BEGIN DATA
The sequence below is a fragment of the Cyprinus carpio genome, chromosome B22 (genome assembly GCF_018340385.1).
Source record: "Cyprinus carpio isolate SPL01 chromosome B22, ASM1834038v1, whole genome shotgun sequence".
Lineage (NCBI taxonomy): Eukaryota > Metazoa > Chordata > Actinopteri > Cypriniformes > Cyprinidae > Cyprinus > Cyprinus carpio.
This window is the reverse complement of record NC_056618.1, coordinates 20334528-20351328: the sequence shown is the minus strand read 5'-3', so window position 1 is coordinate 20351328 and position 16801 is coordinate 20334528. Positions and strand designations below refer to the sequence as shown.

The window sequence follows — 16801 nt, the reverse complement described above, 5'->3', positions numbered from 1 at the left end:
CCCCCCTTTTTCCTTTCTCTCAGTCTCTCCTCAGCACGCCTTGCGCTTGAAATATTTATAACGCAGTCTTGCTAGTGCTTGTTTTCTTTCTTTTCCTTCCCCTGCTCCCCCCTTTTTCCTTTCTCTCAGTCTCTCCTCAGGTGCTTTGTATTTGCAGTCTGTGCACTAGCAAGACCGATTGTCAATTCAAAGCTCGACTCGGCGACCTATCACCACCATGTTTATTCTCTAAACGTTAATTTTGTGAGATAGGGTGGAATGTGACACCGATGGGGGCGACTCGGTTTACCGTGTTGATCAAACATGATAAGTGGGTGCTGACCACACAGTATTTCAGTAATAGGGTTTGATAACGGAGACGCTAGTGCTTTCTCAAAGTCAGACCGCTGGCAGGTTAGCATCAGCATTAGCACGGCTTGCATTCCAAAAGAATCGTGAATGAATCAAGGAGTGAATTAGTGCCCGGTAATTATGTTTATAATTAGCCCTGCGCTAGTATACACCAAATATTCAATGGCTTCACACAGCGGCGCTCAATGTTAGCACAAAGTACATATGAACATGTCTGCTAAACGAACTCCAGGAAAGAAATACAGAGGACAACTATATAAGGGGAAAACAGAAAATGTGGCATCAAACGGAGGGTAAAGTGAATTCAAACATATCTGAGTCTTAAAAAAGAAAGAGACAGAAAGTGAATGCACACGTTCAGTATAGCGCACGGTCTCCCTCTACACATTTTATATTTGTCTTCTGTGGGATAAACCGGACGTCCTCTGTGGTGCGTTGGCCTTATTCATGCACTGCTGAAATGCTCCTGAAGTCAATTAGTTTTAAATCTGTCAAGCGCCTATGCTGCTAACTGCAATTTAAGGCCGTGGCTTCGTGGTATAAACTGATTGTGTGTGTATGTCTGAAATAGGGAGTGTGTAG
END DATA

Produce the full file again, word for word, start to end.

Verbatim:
The sequence below is a fragment of the Cyprinus carpio genome, chromosome B22 (genome assembly GCF_018340385.1).
Source record: "Cyprinus carpio isolate SPL01 chromosome B22, ASM1834038v1, whole genome shotgun sequence".
Lineage (NCBI taxonomy): Eukaryota > Metazoa > Chordata > Actinopteri > Cypriniformes > Cyprinidae > Cyprinus > Cyprinus carpio.
This window is the reverse complement of record NC_056618.1, coordinates 20334528-20351328: the sequence shown is the minus strand read 5'-3', so window position 1 is coordinate 20351328 and position 16801 is coordinate 20334528. Positions and strand designations below refer to the sequence as shown.

The window sequence follows — 16801 nt, the reverse complement described above, 5'->3', positions numbered from 1 at the left end:
CCCCCCTTTTTCCTTTCTCTCAGTCTCTCCTCAGCACGCCTTGCGCTTGAAATATTTATAACGCAGTCTTGCTAGTGCTTGTTTTCTTTCTTTTCCTTCCCCTGCTCCCCCCTTTTTCCTTTCTCTCAGTCTCTCCTCAGGTGCTTTGTATTTGCAGTCTGTGCACTAGCAAGACCGATTGTCAATTCAAAGCTCGACTCGGCGACCTATCACCACCATGTTTATTCTCTAAACGTTAATTTTGTGAGATAGGGTGGAATGTGACACCGATGGGGGCGACTCGGTTTACCGTGTTGATCAAACATGATAAGTGGGTGCTGACCACACAGTATTTCAGTAATAGGGTTTGATAACGGAGACGCTAGTGCTTTCTCAAAGTCAGACCGCTGGCAGGTTAGCATCAGCATTAGCACGGCTTGCATTCCAAAAGAATCGTGAATGAATCAAGGAGTGAATTAGTGCCCGGTAATTATGTTTATAATTAGCCCTGCGCTAGTATACACCAAATATTCAATGGCTTCACACAGCGGCGCTCAATGTTAGCACAAAGTACATATGAACATGTCTGCTAAACGAACTCCAGGAAAGAAATACAGAGGACAACTATATAAGGGGAAAACAGAAAATGTGGCATCAAACGGAGGGTAAAGTGAATTCAAACATATCTGAGTCTTAAAAAAGAAAGAGACAGAAAGTGAATGCACACGTTCAGTATAGCGCACGGTCTCCCTCTACACATTTTATATTTGTCTTCTGTGGGATAAACCGGACGTCCTCTGTGGTGCGTTGGCCTTATTCATGCACTGCTGAAATGCTCCTGAAGTCAATTAGTTTTAAATCTGTCAAGCGCCTATGCTGCTAACTGCAATTTAAGGCCGTGGCTTCGTGGTATAAACTGATTGTGTGTGTATGTCTGAAATAGGGAGTGTGTAG